Based on the preceding information, it appears extremely unlikely that the Caribbean electric ray is facing intense shrimp fisheries in multiple other countries within the Caribbean electric ray's range. In fact, statements regarding the Caribbean electric ray's exposure to intense shrimp fisheries outside the United States are misleading. In the Caribbean electric ray's range, only Mexico has a sizeable shrimp fishery. The Mexican shrimp fishery has experienced the same limiting factors as the U.S. fleet, and has declined to a similar degree over the last decade (M. Barnette, NMFS, to A. Herndon, NMFS, pers. comm., 2010). Thus, the petition does not accurately represent the potential threat posed by shrimp trawling throughout the range of the species. The available information does not indicate that the potential impacts from shrimp fisheries have caused declines or likely contributed to the endangerment of the species throughout the rest of its range. Therefore, this threat does not constitute substantial information that listing may be warranted.

In summary, the petitioner claims that shrimp trawling has caused Caribbean electric ray declines in the Gulf of Mexico and South Atlantic, and is likely causing declines elsewhere, primarily because of ineffective TED/BRDs and intense fishing effort. Based on information presented in the petition and contained within our files, these statements are either unsubstantiated or inaccurate representations of the available data. Thus, the petition does not provide substantial information that listing may be warranted.

In addition to the potential threat from shrimp fishing, the petitioner also claims that the species is prone to a specific type of infection when in captivity. While the information provided by the petition does suggest that the species is prone to infection, the petition fails to explain why the species' susceptibility to infection in captivity suggests a threat to wild populations. Thus, the existence of disease in captive animals does not constitute substantial information that listing may be warranted.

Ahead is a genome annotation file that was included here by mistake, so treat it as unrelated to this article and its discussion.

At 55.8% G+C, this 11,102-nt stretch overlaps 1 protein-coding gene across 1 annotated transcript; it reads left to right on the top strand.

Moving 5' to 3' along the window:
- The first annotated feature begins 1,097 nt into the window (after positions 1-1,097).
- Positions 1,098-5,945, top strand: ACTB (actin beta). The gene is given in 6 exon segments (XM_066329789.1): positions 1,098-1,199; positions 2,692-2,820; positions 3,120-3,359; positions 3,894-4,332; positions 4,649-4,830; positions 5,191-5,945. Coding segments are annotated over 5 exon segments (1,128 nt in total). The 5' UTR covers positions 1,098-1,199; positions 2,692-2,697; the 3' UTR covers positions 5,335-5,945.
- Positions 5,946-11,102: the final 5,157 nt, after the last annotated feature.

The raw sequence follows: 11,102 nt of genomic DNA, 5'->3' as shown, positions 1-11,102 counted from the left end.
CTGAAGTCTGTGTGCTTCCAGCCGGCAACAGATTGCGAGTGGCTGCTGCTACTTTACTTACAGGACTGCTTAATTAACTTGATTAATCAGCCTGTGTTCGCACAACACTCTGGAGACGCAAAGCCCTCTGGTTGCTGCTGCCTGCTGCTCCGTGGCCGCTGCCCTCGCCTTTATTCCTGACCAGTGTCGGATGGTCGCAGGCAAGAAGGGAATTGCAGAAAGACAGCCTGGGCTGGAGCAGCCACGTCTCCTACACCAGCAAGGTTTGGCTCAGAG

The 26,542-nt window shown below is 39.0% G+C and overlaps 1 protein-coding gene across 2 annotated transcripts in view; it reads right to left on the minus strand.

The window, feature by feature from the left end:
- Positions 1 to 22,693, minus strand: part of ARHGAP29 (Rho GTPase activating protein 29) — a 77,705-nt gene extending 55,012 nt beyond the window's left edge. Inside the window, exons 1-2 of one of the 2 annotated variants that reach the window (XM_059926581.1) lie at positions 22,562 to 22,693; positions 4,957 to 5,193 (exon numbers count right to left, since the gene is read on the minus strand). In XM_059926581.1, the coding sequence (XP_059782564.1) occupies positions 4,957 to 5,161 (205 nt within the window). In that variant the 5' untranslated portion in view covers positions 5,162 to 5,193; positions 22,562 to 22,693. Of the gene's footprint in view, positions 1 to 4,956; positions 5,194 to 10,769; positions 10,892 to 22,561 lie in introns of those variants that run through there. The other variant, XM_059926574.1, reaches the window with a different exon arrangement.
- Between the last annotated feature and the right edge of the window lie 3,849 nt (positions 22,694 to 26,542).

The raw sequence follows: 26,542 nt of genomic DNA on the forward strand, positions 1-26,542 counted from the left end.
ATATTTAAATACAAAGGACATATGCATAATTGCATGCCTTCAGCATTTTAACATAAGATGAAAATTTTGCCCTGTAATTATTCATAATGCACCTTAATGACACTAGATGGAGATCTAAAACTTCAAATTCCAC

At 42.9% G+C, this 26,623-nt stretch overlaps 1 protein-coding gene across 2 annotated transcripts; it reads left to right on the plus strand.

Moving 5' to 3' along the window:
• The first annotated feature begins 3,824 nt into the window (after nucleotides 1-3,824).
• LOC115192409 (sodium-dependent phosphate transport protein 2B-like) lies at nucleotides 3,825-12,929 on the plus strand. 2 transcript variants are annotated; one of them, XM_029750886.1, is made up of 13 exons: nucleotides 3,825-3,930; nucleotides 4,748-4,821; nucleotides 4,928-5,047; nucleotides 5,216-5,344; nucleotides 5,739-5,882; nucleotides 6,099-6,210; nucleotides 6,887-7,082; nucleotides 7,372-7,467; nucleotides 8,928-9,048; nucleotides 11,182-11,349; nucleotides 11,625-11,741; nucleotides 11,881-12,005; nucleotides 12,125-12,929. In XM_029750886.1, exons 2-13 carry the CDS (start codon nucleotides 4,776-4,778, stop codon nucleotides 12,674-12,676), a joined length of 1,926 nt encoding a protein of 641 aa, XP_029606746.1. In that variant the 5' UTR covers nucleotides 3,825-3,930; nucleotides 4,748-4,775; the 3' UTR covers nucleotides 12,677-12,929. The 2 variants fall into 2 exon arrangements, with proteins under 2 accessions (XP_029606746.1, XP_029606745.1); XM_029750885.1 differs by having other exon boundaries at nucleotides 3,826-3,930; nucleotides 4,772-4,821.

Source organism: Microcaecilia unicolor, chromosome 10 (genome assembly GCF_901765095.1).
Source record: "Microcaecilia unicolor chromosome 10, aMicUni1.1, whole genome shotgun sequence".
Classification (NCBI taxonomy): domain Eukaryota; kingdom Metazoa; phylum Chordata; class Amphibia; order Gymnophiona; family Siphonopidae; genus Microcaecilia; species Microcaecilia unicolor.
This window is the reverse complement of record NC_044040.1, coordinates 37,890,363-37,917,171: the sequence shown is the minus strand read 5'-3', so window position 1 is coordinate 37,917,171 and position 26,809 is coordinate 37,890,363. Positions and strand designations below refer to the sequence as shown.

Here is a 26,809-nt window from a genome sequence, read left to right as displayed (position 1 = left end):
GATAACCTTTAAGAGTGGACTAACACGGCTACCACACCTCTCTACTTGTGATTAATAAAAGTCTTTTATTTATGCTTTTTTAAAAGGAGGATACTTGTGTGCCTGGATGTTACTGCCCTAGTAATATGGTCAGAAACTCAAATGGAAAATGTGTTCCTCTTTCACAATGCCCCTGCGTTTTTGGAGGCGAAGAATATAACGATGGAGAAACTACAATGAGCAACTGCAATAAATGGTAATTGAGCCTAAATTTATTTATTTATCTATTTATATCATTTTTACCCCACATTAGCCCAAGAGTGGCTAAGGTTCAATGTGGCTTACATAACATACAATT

Petition Finding

After reviewing the information contained in the petition and information readily available in our files, we conclude the petition fails to present substantial scientific or commercial information indicating the petitioned action may be warranted.

References Cited

A complete list of all references is available upon request from the Protected Resources Division of the NMFS Southeast Regional Office (see ADDRESSES).

Authority

The authority for this action is the Endangered Species Act of 1973, as amended (16 U.S.C. 1531 et seq.).

Start Signature

Dated: March 17, 2011.

Samuel D. Rauch III,

Deputy Assistant Administrator for Regulatory Programs, National Marine Fisheries Service.

End Signature End Supplemental Information

[FR Doc. 2011-6692 Filed 3-21-11; 8:45 am]

BILLING CODE 3510-22-P